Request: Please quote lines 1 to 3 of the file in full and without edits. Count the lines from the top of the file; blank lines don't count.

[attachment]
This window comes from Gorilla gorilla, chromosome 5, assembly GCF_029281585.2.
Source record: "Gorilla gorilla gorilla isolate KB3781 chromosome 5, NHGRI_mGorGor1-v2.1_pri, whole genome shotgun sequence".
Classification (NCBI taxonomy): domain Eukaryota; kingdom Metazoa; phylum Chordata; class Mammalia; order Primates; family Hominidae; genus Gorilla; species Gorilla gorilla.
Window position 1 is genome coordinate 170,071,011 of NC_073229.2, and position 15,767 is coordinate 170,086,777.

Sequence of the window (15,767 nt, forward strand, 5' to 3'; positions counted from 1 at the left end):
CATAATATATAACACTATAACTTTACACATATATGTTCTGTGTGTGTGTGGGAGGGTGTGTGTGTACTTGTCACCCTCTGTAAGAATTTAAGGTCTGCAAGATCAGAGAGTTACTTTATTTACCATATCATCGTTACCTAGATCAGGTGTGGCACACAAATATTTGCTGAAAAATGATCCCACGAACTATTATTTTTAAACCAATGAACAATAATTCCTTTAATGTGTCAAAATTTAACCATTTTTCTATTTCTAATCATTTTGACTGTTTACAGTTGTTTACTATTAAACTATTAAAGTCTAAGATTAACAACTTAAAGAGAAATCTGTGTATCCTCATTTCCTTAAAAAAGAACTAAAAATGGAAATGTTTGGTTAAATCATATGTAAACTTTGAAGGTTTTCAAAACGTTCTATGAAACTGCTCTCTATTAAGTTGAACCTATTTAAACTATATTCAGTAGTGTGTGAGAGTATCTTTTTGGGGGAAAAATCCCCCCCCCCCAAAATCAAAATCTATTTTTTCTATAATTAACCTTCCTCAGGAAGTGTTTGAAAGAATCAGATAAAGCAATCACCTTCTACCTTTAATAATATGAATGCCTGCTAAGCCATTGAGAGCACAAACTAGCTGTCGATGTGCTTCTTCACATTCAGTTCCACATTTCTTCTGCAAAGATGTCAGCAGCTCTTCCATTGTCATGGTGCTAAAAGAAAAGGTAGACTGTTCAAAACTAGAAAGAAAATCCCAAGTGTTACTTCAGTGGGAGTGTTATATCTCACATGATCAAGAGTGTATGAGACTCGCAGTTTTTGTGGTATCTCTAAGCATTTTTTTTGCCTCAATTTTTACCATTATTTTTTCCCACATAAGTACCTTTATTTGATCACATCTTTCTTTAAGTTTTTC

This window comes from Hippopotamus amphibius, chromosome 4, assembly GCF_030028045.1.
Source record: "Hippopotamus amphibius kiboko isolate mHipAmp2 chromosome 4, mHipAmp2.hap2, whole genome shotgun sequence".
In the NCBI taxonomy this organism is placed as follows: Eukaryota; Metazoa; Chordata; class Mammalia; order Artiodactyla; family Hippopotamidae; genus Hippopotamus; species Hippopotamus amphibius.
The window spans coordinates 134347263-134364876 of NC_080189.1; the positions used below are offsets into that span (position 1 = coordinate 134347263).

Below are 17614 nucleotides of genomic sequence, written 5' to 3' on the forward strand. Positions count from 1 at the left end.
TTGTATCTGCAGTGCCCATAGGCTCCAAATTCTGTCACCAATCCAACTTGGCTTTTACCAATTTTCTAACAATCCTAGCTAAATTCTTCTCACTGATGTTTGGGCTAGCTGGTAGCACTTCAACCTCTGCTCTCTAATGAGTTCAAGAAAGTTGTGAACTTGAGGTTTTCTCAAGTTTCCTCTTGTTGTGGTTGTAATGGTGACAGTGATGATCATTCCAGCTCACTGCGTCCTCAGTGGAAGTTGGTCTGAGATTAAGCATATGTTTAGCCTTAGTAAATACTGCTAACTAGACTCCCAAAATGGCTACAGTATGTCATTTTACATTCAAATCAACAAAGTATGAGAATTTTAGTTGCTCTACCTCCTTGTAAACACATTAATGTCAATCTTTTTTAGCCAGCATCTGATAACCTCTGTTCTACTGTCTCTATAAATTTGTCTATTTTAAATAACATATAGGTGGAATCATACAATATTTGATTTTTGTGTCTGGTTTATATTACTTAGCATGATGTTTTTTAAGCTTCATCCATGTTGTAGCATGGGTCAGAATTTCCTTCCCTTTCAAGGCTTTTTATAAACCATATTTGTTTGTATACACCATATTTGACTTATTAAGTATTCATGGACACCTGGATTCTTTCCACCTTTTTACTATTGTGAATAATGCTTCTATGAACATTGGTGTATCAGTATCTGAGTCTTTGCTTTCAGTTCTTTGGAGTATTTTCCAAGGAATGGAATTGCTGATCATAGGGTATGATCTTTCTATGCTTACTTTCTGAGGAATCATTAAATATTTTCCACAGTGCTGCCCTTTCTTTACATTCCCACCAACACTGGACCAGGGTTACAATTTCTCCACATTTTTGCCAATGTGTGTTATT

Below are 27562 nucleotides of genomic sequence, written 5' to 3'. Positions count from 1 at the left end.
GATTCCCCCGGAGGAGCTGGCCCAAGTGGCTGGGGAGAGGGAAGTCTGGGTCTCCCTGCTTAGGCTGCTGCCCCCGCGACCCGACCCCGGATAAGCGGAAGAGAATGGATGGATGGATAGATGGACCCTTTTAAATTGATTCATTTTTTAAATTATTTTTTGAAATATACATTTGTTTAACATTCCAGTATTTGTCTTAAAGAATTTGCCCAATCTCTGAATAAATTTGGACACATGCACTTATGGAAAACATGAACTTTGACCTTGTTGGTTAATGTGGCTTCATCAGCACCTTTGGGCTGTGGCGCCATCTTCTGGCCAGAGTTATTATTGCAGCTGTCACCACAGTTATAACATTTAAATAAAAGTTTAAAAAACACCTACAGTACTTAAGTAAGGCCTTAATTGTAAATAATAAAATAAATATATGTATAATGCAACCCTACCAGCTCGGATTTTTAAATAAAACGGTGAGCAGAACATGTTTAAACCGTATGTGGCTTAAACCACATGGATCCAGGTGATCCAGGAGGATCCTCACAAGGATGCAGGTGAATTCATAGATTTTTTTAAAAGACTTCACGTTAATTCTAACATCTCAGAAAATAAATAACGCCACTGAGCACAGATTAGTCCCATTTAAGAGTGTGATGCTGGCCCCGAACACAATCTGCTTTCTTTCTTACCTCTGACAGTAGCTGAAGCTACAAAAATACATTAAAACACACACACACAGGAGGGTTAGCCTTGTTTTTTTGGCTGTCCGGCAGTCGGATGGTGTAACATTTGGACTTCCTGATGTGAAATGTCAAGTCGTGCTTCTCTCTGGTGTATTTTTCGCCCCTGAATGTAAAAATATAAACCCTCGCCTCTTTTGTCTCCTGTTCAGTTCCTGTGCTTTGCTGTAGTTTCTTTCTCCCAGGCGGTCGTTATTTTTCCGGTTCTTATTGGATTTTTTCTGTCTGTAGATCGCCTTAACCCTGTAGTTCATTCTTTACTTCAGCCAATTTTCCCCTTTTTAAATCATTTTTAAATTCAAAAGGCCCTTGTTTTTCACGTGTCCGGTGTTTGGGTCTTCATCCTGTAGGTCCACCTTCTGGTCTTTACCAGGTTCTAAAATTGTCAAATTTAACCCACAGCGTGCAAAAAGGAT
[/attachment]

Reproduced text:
This window comes from Gorilla gorilla, chromosome 5, assembly GCF_029281585.2.
Source record: "Gorilla gorilla gorilla isolate KB3781 chromosome 5, NHGRI_mGorGor1-v2.1_pri, whole genome shotgun sequence".
Classification (NCBI taxonomy): domain Eukaryota; kingdom Metazoa; phylum Chordata; class Mammalia; order Primates; family Hominidae; genus Gorilla; species Gorilla gorilla.